I recently learned that Kevin Martin’s first release as The Bug, 1997’s Tapping the Conversation, was conceived as an alternative soundtrack to Francis Ford Coppola’s psychological thriller The Conversation. I was not at all surprised that The Bug’s musical origins lie in film scoring. Whether he’s remixing the Beastie Boys or collaborating with noise-jazz outfits, Martin’s music is highly cinematic and ghoulishly eerie. The key to his cinematic style is his mastery of musical atmosphere: each track is like a scene, each scene a snapshot of a bass-ruled dystopia where meticulously produced, sprawling synths and exquisitely timed samples prey on the mind of the listener.
So what exactly is the atmosphere on Angels and Devils? Roll Deep rapper Flowdan sums it up perfectly on the final track: “Dirty? Fuck that, it’s murky.” Murky is the perfect word to describe the sound of this album, especially in contrast to “dirty,” a word that gets thrown around like confetti in the arena of modern electronic music. The sounds on Angels and Devils are not dirty; you will not find the grinding, industrial basslines that dominate hard EDM on this release. Rather, they’re viscous and expansive, shadowed and layered so you can’t see more than a few feet in front of your face. And out of the murky waters of the Bug’s meticulous production emerge the album’s eponymous angels and devils.
The title of the album hints at its dualistic themes. “Angels” refers to the first 6 songs, which feature vocalists such as Liz Harris of Grouper and Inga Copeland of Hype Williams. These songs immerse you in dreamy soundscapes of synth pads and white noise, disarming you with their tranquility. Like the sirens of greek myth, the vocalists on this side of the album lull you into a false sense of security and irresistibly draw you in.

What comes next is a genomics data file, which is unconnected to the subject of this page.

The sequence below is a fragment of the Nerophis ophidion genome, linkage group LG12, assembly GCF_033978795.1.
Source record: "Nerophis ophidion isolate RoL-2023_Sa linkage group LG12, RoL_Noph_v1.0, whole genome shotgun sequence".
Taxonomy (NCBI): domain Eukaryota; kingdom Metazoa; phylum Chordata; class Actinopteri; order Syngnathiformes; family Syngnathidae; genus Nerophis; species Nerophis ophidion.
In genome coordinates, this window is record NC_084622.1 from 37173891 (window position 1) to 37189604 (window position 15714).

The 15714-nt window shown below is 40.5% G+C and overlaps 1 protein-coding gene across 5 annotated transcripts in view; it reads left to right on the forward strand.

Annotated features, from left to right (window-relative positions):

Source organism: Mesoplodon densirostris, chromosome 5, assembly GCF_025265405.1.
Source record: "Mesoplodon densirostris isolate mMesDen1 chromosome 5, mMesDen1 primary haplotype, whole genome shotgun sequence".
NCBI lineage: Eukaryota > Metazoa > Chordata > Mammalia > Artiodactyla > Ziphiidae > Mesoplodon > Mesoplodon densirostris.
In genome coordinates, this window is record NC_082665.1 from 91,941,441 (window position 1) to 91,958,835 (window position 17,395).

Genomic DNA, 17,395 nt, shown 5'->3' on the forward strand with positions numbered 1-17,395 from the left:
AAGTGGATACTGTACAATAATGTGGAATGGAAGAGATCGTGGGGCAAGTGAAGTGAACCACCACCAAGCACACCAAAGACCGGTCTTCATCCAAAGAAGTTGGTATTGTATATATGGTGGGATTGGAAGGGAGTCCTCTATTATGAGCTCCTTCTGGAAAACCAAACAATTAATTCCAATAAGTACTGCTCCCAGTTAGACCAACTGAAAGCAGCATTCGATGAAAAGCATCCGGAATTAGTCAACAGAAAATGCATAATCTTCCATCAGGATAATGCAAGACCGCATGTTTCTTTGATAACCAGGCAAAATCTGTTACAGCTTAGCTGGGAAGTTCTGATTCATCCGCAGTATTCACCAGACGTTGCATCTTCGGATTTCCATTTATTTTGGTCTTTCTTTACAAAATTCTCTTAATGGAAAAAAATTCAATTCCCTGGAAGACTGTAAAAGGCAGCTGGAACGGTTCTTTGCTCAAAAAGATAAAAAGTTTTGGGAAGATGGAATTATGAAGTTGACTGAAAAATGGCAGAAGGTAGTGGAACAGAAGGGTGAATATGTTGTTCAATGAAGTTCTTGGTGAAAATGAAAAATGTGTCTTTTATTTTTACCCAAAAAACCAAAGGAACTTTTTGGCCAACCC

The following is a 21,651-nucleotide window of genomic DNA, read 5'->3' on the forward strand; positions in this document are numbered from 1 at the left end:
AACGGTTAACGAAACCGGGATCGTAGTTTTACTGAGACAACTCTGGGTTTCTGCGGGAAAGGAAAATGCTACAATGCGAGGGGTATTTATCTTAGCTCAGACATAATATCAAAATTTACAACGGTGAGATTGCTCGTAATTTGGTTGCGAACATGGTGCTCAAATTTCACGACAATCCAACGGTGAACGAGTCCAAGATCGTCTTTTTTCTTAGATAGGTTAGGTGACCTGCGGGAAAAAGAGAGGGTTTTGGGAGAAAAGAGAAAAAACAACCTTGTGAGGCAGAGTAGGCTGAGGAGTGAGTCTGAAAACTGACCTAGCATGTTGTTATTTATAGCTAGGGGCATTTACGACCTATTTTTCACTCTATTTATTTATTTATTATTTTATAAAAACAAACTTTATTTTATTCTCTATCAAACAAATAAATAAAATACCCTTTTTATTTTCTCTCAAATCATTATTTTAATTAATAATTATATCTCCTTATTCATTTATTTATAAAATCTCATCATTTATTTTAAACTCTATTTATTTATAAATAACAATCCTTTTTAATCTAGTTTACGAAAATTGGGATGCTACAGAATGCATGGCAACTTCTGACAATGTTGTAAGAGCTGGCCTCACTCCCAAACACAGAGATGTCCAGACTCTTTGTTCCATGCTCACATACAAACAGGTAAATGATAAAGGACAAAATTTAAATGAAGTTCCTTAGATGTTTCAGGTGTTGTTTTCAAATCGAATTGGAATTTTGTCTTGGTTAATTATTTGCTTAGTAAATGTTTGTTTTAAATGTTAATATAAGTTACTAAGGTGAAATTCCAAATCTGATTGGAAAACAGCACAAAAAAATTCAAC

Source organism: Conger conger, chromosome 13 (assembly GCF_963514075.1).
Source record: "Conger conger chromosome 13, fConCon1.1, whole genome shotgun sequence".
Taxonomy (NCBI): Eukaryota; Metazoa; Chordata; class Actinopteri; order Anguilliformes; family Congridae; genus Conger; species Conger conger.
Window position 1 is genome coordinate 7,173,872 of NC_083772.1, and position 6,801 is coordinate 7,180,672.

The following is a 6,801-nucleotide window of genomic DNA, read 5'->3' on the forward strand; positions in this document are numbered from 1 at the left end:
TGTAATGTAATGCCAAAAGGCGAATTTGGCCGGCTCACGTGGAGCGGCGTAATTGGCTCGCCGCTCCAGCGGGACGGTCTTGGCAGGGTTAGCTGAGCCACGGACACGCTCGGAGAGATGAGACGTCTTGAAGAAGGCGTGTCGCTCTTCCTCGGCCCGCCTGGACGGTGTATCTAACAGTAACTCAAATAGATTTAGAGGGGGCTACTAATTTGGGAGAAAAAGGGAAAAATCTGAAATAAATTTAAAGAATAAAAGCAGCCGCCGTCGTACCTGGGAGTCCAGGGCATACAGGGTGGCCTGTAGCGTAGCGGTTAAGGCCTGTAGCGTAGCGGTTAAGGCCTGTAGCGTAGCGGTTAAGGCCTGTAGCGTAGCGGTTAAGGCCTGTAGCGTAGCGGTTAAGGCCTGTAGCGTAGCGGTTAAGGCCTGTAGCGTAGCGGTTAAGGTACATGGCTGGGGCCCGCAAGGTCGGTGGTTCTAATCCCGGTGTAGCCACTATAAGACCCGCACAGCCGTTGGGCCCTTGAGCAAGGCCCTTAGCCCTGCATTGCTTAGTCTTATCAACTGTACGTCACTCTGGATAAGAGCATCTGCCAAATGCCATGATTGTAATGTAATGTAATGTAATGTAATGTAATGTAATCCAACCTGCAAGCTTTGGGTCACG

On the last track of the angels side, musician/yoga teacher Gonjasufi’s detuned murmuring sends a chill down your spine, letting you know that things are about to take a turn. Then veteran Bug collaborator Flowdan explodes out of the gate on “The One,” and the devils side of the album begins. Suddenly the songs are vicious, hard-hitting, and sinister. On “Fuck a Bitch,” Death Grips’ MC Ride provides ferocious vocals over a gleefully malicious beat. On “Fat Mac,” Flowdan spits bars of pure dread over distorted cacophonies that cut suddenly to deep-space expanses of ambient sound, giving you just enough time to gather yourself before launching you right back into chaos.
There is a sense of spectral whirling through liquid gulfs of infinity, of dizzying rides through reeling universes on a comet’s tail, and of hysterical plunges from the pit to the moon and from the moon back again to the pit…
H.P. Lovecraft, The Call of Cthulhu
Despite the contrasting themes and emotions on the album, everything is tied together by The Bug’s production. Angels and Devils is, at heart, more a producer’s album than a musician’s. The melodies are simplistic and harmony is almost nonexistent, but Martin works his hardware and software with the finesse of a first-chair soloist in a national symphony orchestra. The soundscapes are vast and vivid. The synths and samples are layered and precise. Ambient background noise and spacious reverb give the music a near-physical presence, as if it’s sharing the room with you rather than simply vibrating your eardrums. These elements all combine to create a dark, brooding, and (dare I say it again) cinematic atmosphere that is so tangible you can almost reach out and touch it, and which bridges the gaps between angels and devils, chaos and tranquility, minimalism and excess. Angels and Devils is an album of contrasting extremes. There is, however, one extreme that the album maintains throughout: it is extremely good.